Michael Hamburger and the Time and Place of Late Work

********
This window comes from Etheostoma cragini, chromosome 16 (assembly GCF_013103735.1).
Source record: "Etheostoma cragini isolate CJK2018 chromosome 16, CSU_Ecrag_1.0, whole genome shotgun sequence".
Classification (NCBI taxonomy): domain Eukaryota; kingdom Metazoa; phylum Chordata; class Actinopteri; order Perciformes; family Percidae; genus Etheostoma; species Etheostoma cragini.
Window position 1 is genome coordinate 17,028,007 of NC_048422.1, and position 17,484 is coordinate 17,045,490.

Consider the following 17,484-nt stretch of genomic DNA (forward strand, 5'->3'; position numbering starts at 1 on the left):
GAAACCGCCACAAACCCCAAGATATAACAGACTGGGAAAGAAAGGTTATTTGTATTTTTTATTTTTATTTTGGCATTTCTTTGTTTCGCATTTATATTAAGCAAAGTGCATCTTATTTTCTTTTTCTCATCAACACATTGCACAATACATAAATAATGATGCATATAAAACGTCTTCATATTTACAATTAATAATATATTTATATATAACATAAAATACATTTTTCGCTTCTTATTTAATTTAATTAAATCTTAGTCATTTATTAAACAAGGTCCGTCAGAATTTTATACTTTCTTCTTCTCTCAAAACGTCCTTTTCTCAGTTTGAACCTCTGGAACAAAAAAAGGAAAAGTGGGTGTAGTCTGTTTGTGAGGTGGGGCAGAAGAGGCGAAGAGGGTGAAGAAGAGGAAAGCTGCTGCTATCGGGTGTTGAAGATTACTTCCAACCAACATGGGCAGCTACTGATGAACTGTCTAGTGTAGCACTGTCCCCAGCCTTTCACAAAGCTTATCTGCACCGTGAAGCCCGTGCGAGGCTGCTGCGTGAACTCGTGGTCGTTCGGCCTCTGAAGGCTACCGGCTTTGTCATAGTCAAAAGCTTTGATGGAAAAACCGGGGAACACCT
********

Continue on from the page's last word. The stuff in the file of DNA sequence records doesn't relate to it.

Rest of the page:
This chapter considers the poet Michael Hamburger’s cultivation of the trope of lateness, especially in his book-length cycle of poems Late (1997), in the light of theories of ‘late style’ put forward by Theodor W. Adorno and, more recently, Edward Said. Hamburger makes a compelling subject for thinking about lateness—partly in relation to his person, but also to the thematization of aspects of lateness and the cultivation of an aura of Saidean lateness which bears comparison with Said’s categories. However, Hamburger’s poetry can usefully serve to interrogate Said’s categories and to pinpoint the political implications and blind spots inherent in his project. However, in reading Hamburger’s work under the sign of lateness, this chapter also illuminates aspects of this elusive and often underrated writer. Hamburger’s poetry, in its angular singularity, is a poetry of lateness in the fullest sense of the word, but also one which inhabits a time and place of its own.
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